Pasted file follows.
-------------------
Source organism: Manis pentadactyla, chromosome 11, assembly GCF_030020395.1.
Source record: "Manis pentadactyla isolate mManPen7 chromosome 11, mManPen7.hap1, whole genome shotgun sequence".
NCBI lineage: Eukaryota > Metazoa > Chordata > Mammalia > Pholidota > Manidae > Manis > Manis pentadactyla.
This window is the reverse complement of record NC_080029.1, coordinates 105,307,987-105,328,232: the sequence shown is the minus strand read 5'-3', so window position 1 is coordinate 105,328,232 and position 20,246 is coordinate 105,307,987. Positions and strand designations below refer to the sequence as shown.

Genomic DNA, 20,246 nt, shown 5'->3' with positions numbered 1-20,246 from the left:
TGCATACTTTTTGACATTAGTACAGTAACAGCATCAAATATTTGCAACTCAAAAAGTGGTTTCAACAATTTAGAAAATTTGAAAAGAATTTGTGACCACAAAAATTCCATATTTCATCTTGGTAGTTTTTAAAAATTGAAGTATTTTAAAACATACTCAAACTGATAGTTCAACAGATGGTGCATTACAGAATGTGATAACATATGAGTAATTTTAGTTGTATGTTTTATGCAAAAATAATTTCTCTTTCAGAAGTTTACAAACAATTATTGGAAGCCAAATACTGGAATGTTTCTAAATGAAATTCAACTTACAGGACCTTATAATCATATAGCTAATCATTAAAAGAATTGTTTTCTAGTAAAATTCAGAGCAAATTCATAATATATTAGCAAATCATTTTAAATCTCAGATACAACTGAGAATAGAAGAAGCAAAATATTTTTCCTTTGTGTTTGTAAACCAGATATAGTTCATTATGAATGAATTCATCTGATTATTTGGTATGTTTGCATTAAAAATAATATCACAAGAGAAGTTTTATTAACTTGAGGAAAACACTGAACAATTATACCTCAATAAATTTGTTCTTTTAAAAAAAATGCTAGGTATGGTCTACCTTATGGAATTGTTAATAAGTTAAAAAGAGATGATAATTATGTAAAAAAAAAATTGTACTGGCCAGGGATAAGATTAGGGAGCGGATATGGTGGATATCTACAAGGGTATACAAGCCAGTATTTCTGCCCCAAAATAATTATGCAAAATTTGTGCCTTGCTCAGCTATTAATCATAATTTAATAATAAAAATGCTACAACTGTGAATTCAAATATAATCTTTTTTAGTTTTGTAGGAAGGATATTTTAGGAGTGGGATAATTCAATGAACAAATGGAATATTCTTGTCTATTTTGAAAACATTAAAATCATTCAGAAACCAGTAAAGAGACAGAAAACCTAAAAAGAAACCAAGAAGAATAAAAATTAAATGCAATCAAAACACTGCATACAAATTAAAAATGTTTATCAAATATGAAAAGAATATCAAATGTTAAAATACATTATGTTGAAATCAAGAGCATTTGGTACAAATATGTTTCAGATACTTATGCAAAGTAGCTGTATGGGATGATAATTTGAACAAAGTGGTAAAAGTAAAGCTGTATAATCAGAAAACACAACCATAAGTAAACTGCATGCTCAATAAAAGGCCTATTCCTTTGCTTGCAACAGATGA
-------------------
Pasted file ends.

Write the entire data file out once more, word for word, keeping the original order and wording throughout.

Source organism: Manis pentadactyla, chromosome 11, assembly GCF_030020395.1.
Source record: "Manis pentadactyla isolate mManPen7 chromosome 11, mManPen7.hap1, whole genome shotgun sequence".
NCBI lineage: Eukaryota > Metazoa > Chordata > Mammalia > Pholidota > Manidae > Manis > Manis pentadactyla.
This window is the reverse complement of record NC_080029.1, coordinates 105,307,987-105,328,232: the sequence shown is the minus strand read 5'-3', so window position 1 is coordinate 105,328,232 and position 20,246 is coordinate 105,307,987. Positions and strand designations below refer to the sequence as shown.

Genomic DNA, 20,246 nt, shown 5'->3' with positions numbered 1-20,246 from the left:
TGCATACTTTTTGACATTAGTACAGTAACAGCATCAAATATTTGCAACTCAAAAAGTGGTTTCAACAATTTAGAAAATTTGAAAAGAATTTGTGACCACAAAAATTCCATATTTCATCTTGGTAGTTTTTAAAAATTGAAGTATTTTAAAACATACTCAAACTGATAGTTCAACAGATGGTGCATTACAGAATGTGATAACATATGAGTAATTTTAGTTGTATGTTTTATGCAAAAATAATTTCTCTTTCAGAAGTTTACAAACAATTATTGGAAGCCAAATACTGGAATGTTTCTAAATGAAATTCAACTTACAGGACCTTATAATCATATAGCTAATCATTAAAAGAATTGTTTTCTAGTAAAATTCAGAGCAAATTCATAATATATTAGCAAATCATTTTAAATCTCAGATACAACTGAGAATAGAAGAAGCAAAATATTTTTCCTTTGTGTTTGTAAACCAGATATAGTTCATTATGAATGAATTCATCTGATTATTTGGTATGTTTGCATTAAAAATAATATCACAAGAGAAGTTTTATTAACTTGAGGAAAACACTGAACAATTATACCTCAATAAATTTGTTCTTTTAAAAAAAATGCTAGGTATGGTCTACCTTATGGAATTGTTAATAAGTTAAAAAGAGATGATAATTATGTAAAAAAAAAATTGTACTGGCCAGGGATAAGATTAGGGAGCGGATATGGTGGATATCTACAAGGGTATACAAGCCAGTATTTCTGCCCCAAAATAATTATGCAAAATTTGTGCCTTGCTCAGCTATTAATCATAATTTAATAATAAAAATGCTACAACTGTGAATTCAAATATAATCTTTTTTAGTTTTGTAGGAAGGATATTTTAGGAGTGGGATAATTCAATGAACAAATGGAATATTCTTGTCTATTTTGAAAACATTAAAATCATTCAGAAACCAGTAAAGAGACAGAAAACCTAAAAAGAAACCAAGAAGAATAAAAATTAAATGCAATCAAAACACTGCATACAAATTAAAAATGTTTATCAAATATGAAAAGAATATCAAATGTTAAAATACATTATGTTGAAATCAAGAGCATTTGGTACAAATATGTTTCAGATACTTATGCAAAGTAGCTGTATGGGATGATAATTTGAACAAAGTGGTAAAAGTAAAGCTGTATAATCAGAAAACACAACCATAAGTAAACTGCATGCTCAATAAAAGGCCTATTCCTTTGCTTGCAACAGATGA